Tisch freshman recognized for averageness

Courtesy of Philip Kim


CollegeHumor, a comedy website attracting over 15 million unique viewers per month, announced the two winners of the CollegeHumor Average Student Scholarship Contest last week. Instead of being based on scholarly achievement, the contest’s aim was to recognize “average” students based on their humor and originality.

The purpose of the scholarship, which closed on Feb. 1, was to find students who perform typically in an academic setting and reward them with a scholarship.

“We noticed that kids at the top and bottom of the class often get a lot of financial help with school, leaving all the [students] in the middle without any free money for school,” said Streeter Seidell, editor-in-chief of CollegeHumor. “So we thought we’d try to find the most average students and make their dreams come true.”

Students were judged on the averageness of their grade point average, extracurricular activities and non-academic lives, as well as the wittiness of their applications. Two winners and four runners-up were named. The two winners each received $5,000, and the runners-up received recognition. The second runner-up, Phillip Kim, is a freshman in the Tisch School of the Arts.

The film major said the highlight of his daily routine is a game of Tetris everyday at 5 p.m. To demonstrate, he also included a video of himself playing the game in his application. 

“Tetris is the most mundane aspect of my life, yet I can’t stop playing it,” Kim said. “I felt that it captured an accurate depiction of my average life as a college student.”

CollegeHumor believed that Kim’s Tetris playing demonstrated something more than average.

“The regular Tetris playing showed a level of commitment and interest in an activity that just pushed Phillip a little too close to exceptional territory,” Seidell said.

Although Kim did not win the contest, applying allowed him to acknowledge aspects of his life he had not known before.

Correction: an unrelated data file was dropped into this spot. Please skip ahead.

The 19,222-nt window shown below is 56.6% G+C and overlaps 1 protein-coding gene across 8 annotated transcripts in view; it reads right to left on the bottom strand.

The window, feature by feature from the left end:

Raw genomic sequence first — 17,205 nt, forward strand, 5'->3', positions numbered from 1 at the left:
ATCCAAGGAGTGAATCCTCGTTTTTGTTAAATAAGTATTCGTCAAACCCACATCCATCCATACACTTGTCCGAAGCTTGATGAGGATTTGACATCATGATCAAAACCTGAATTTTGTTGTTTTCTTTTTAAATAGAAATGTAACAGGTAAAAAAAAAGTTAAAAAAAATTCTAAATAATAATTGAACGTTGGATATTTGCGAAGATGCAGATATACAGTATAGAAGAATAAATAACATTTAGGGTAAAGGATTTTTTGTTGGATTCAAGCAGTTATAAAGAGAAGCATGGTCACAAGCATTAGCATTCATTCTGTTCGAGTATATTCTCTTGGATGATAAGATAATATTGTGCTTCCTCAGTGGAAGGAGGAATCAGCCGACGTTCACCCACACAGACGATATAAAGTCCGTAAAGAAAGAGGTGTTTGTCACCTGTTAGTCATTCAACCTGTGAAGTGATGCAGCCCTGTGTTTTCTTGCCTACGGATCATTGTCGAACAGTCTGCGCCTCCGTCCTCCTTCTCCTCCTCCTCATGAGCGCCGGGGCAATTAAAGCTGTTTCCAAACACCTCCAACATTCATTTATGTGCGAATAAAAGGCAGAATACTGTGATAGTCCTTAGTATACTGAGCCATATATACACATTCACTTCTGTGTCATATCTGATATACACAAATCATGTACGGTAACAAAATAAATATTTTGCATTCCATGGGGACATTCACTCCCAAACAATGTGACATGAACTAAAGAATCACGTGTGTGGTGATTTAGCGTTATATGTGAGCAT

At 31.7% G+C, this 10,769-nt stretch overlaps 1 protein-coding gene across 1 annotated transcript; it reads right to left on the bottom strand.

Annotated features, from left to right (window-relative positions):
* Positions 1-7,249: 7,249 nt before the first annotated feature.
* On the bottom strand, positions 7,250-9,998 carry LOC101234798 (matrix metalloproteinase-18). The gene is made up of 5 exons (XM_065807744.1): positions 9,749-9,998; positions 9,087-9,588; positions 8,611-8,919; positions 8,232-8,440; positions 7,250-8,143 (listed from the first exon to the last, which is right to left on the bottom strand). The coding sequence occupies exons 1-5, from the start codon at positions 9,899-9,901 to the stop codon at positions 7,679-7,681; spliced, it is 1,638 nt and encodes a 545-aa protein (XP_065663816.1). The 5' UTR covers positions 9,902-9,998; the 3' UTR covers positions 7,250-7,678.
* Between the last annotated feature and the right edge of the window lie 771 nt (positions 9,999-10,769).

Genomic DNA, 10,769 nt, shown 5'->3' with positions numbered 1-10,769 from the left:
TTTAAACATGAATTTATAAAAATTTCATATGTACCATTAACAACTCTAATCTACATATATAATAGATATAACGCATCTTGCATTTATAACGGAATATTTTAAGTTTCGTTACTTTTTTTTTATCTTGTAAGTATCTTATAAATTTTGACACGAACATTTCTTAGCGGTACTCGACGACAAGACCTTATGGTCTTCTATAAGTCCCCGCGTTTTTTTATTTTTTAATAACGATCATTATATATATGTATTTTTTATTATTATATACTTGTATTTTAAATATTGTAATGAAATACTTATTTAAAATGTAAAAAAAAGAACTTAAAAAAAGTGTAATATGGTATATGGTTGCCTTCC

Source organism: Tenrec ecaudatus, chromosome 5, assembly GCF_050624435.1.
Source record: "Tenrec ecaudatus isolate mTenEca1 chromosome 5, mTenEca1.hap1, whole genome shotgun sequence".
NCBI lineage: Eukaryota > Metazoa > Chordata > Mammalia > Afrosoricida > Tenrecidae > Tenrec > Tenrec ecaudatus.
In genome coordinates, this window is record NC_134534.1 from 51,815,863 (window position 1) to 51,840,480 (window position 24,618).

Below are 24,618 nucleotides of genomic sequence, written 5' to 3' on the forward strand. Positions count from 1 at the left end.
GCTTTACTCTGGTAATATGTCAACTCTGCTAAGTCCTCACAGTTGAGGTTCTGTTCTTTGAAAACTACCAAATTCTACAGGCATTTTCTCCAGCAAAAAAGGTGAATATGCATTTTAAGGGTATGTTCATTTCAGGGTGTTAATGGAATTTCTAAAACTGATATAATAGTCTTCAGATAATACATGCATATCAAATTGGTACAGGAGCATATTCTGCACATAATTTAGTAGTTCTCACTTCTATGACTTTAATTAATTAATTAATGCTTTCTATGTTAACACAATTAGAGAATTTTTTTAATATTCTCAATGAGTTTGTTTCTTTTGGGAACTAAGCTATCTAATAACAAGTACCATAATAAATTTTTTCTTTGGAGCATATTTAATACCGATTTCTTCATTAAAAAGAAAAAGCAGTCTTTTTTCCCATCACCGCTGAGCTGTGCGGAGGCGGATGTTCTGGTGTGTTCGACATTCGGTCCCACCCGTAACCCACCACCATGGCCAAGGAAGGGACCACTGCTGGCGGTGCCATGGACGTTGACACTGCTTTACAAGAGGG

“No one likes to talk about their boring, mundane lives,” Kim said. “This scholarship helped me realize and embrace that there are things in our lives that aren’t amazing and cutting-edge.”

Steinhardt professor Judith Green said the scholarship is useful because it recognizes those who don’t shine in a particular subject.

“I think it is a great idea to recognize students who may not necessarily excel academically,” Green said. “It emphasizes the importance of skills and attributes that may not be evidenced through a test or other traditional measures.”

Kim stated that accepting less interesting aspects of one’s life means people need to be true to one’s self and a sense of humor.

“We hide these average activities through Instagram filters or well-structured Facebook statuses,” he said. “I don’t think I or anyone wants to live a completely average life, but I guess it’s also healthy to laugh at the boring parts of lives instead of denying it all the time.”

The winners of the scholarship were David Timothy Cole, a sophomore at Ball State University, and Jordan Bass, a freshman at  the University of Central Florida.

A version of this article appeared in the Tuesday, Feb 26 print edition. Neela Qadir is a deputy university editor. Email her at [email protected]